Disorder like schizophrenia can be explained by irregularity in brainwaves. They either don't spread far enough in the brain, or aren't tightly synchronized with one another. For reduced synchronization, a person with schizophrenia would fail to recognize the words they have uttered as being their own, leading them to attribute the voice to someone else instead. Faulty gamma waves in the hippocampus, might lead to the inability to clearly distinguish thoughts formed within from outside sensory events. That is, they often ascribe too much importance to random environmental stimuli, misattribute the cause of something, or have confused memories for something that they didn't do. Reliefs include drugs to boost up the neurotransmitter GABA (related to gamma oscillations), magnetic stimulation to correct neural rhythms, or re-tune the brainwaves by training.

Blood Brain Barrier With all these delicate components inside the brain, it will not work properly without a critical modification of the capillaries. This is the blood brain barrier (BBB), which prevents harmful substances getting into the brain from the blood. Usually, the capillaries provide a small gap between the endothelial cells (the inner-most layer of cells) to let nutrients and oxygen going into the organs. The gap is large enough for bacteria, and large hydrophilic molecules to escape from the blood vessel causing diseases and other kind of damages to the brain.

Figure 03j Blood Brain Barrier

The special functions provided by the blood brain barrier is summarized below (Figure 03j):
  1. The feet of the astrocytes (a type of glial cells) form a supportive layer around the capillaries.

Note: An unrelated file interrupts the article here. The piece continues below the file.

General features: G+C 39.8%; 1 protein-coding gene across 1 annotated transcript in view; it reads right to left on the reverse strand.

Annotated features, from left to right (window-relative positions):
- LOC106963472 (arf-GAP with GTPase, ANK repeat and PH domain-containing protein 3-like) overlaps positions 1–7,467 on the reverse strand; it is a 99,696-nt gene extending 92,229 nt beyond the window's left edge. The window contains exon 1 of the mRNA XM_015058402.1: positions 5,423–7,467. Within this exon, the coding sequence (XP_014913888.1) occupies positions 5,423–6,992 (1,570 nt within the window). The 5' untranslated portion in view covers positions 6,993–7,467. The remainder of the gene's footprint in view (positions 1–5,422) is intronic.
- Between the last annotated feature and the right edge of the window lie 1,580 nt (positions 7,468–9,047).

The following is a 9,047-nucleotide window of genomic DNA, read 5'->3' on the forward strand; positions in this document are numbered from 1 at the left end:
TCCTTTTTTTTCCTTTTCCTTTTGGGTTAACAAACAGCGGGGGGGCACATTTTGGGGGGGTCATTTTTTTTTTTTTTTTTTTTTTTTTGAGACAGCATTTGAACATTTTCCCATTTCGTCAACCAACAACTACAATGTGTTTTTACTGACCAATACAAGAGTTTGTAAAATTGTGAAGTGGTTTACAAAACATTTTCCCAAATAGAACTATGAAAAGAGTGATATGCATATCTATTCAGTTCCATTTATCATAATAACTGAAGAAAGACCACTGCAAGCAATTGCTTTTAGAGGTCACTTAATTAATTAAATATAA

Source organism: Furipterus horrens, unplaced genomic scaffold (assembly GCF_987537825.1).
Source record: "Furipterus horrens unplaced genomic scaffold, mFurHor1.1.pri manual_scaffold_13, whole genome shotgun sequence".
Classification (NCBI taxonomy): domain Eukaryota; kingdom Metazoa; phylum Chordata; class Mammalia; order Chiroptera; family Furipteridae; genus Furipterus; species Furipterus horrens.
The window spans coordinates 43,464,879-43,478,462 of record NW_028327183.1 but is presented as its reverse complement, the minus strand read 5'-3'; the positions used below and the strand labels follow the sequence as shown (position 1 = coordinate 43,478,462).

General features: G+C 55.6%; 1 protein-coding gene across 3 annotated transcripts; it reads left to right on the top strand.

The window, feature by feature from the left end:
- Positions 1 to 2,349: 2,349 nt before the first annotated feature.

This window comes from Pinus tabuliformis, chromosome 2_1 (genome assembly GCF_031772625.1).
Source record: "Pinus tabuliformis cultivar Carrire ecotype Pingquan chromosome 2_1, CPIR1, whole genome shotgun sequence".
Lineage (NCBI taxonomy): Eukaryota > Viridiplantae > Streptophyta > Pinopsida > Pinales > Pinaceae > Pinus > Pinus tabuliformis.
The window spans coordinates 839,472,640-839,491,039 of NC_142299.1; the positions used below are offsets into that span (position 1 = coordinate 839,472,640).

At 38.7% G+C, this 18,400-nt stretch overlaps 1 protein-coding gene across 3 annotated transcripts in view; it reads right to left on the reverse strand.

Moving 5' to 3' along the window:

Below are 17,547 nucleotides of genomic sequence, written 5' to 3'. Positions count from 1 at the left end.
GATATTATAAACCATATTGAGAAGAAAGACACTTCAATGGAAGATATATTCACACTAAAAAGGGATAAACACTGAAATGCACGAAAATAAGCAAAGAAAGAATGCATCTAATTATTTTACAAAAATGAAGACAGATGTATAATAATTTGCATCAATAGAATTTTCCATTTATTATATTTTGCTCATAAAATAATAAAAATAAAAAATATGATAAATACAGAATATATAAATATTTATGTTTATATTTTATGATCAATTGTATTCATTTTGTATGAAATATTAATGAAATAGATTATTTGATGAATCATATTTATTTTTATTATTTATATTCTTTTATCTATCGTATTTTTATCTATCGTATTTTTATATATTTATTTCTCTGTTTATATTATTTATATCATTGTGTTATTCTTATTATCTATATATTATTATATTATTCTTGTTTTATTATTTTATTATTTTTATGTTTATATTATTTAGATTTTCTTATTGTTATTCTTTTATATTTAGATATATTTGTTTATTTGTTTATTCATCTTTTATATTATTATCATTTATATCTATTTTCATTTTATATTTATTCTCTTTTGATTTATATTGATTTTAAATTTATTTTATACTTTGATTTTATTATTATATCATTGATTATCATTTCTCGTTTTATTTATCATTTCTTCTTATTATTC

2. It is suggested that the astrocytes may promote the formation of the tight junctions between the endothelial cells. The tight junction is the key component to seal the pathway for water-soluble substances from getting through.
  3. Fat-soluble molecules such as CO2, O2, hormones, and alcohol (that's why we get drunk), etc. can pass through the membrane freely.
  4. Nutrients such as sugar , amino acid etc. manage to come out by carriers and ion channels.
  5. Additional enzymatic barrier bound to the wall is used to remove harmful molecules from the blood.
  6. There is also the efflux pump to extrude un-wanted fat-soluble molecules back into the blood.
BBB Breaching However, the barrier is not perfect. Harmful substances such as some viruses and bacteria can cross the barrier causing meningitis. The barrier may break down (by radiation, infection, hypertension, etc.) resulting in epilepsy, multiple sclerosis, and Alzheimer etc. The BBB also provide another important function by preventing excessive water and salts into the brain. Since the brain is contained within a rigid, bony skull, the raise in intracranial pressure by leaky blood vessel can be fatal (as in the cases of trauma or infection). Thus, the successful evolution of a complex brain depends on the development of the BBB. It exists in all vertebrates, and also in insects and cephalopod. In human the BBB is fully formed by the third month of gestation, and error in this process lead to defects such as spina bifida (incomplete closure of the embryonic neural tube). It is suspected that leaking of the BBB may play a role in againg and mental diseases.

While nature has evolved an elaborate BBB to keep harmful substances out, modern medical technology is trying to break it down at least temporarily for delivering drug to treat diseases ranging from insomnia, depression, to Parkinson and brain tumors. Figure 03k shows some of the techniques to sneak medications

Figure 03k BBB Breaching [view large image]

into the brain. Four methods are listed at the bottom. The illustration concentrates on the capillary, which normally carries nutrient to the neuron.

7The biofeedback technique uses electronics to detect and amplify internal body activities too subtle for normal awareness. One of such methods is the galvanic skin resistance (GSR). It utilizes the fact that skin resistance increases in a calm and relaxed state; it goes the other way at tensing up even slightly. The difference is a reflection of variations in the sweat gland activity and pore size, both of which are controlled by the autonomic nervous system. When the fingers are placed on the sensing plates of the GSR device, the tone lowers with progressive relaxation. The objective is to relax by learning how to diminish the tone of the GSR device to the lowest point possible.